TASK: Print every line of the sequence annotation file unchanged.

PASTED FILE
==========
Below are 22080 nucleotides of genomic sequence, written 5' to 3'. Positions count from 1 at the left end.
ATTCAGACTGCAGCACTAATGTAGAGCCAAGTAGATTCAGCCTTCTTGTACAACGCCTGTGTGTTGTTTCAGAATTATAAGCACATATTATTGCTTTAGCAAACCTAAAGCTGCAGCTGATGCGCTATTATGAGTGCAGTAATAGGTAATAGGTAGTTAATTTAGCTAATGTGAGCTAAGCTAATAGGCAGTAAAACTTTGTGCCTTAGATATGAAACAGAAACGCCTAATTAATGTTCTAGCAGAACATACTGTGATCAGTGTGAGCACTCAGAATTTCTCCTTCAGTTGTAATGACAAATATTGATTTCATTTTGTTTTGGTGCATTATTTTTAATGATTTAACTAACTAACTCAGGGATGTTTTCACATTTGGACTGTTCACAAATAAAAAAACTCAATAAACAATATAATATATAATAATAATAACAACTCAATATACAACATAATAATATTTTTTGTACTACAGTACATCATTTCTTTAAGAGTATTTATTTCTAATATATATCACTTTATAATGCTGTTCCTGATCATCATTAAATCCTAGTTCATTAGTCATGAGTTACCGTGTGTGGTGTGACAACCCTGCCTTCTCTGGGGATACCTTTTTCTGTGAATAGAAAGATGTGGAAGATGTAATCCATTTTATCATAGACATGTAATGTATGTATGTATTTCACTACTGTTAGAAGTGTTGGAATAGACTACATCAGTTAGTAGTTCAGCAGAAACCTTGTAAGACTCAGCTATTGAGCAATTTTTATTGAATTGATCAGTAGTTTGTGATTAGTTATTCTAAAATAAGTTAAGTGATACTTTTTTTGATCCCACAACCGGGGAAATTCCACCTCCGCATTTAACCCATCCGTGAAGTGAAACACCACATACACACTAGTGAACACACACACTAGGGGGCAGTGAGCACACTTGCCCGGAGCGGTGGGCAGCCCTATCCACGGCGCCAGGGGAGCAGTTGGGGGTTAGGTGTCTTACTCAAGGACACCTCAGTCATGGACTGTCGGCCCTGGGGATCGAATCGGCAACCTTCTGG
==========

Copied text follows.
Below are 22080 nucleotides of genomic sequence, written 5' to 3'. Positions count from 1 at the left end.
ATTCAGACTGCAGCACTAATGTAGAGCCAAGTAGATTCAGCCTTCTTGTACAACGCCTGTGTGTTGTTTCAGAATTATAAGCACATATTATTGCTTTAGCAAACCTAAAGCTGCAGCTGATGCGCTATTATGAGTGCAGTAATAGGTAATAGGTAGTTAATTTAGCTAATGTGAGCTAAGCTAATAGGCAGTAAAACTTTGTGCCTTAGATATGAAACAGAAACGCCTAATTAATGTTCTAGCAGAACATACTGTGATCAGTGTGAGCACTCAGAATTTCTCCTTCAGTTGTAATGACAAATATTGATTTCATTTTGTTTTGGTGCATTATTTTTAATGATTTAACTAACTAACTCAGGGATGTTTTCACATTTGGACTGTTCACAAATAAAAAAACTCAATAAACAATATAATATATAATAATAATAACAACTCAATATACAACATAATAATATTTTTTGTACTACAGTACATCATTTCTTTAAGAGTATTTATTTCTAATATATATCACTTTATAATGCTGTTCCTGATCATCATTAAATCCTAGTTCATTAGTCATGAGTTACCGTGTGTGGTGTGACAACCCTGCCTTCTCTGGGGATACCTTTTTCTGTGAATAGAAAGATGTGGAAGATGTAATCCATTTTATCATAGACATGTAATGTATGTATGTATTTCACTACTGTTAGAAGTGTTGGAATAGACTACATCAGTTAGTAGTTCAGCAGAAACCTTGTAAGACTCAGCTATTGAGCAATTTTTATTGAATTGATCAGTAGTTTGTGATTAGTTATTCTAAAATAAGTTAAGTGATACTTTTTTTGATCCCACAACCGGGGAAATTCCACCTCCGCATTTAACCCATCCGTGAAGTGAAACACCACATACACACTAGTGAACACACACACTAGGGGGCAGTGAGCACACTTGCCCGGAGCGGTGGGCAGCCCTATCCACGGCGCCAGGGGAGCAGTTGGGGGTTAGGTGTCTTACTCAAGGACACCTCAGTCATGGACTGTCGGCCCTGGGGATCGAATCGGCAACCTTCTGG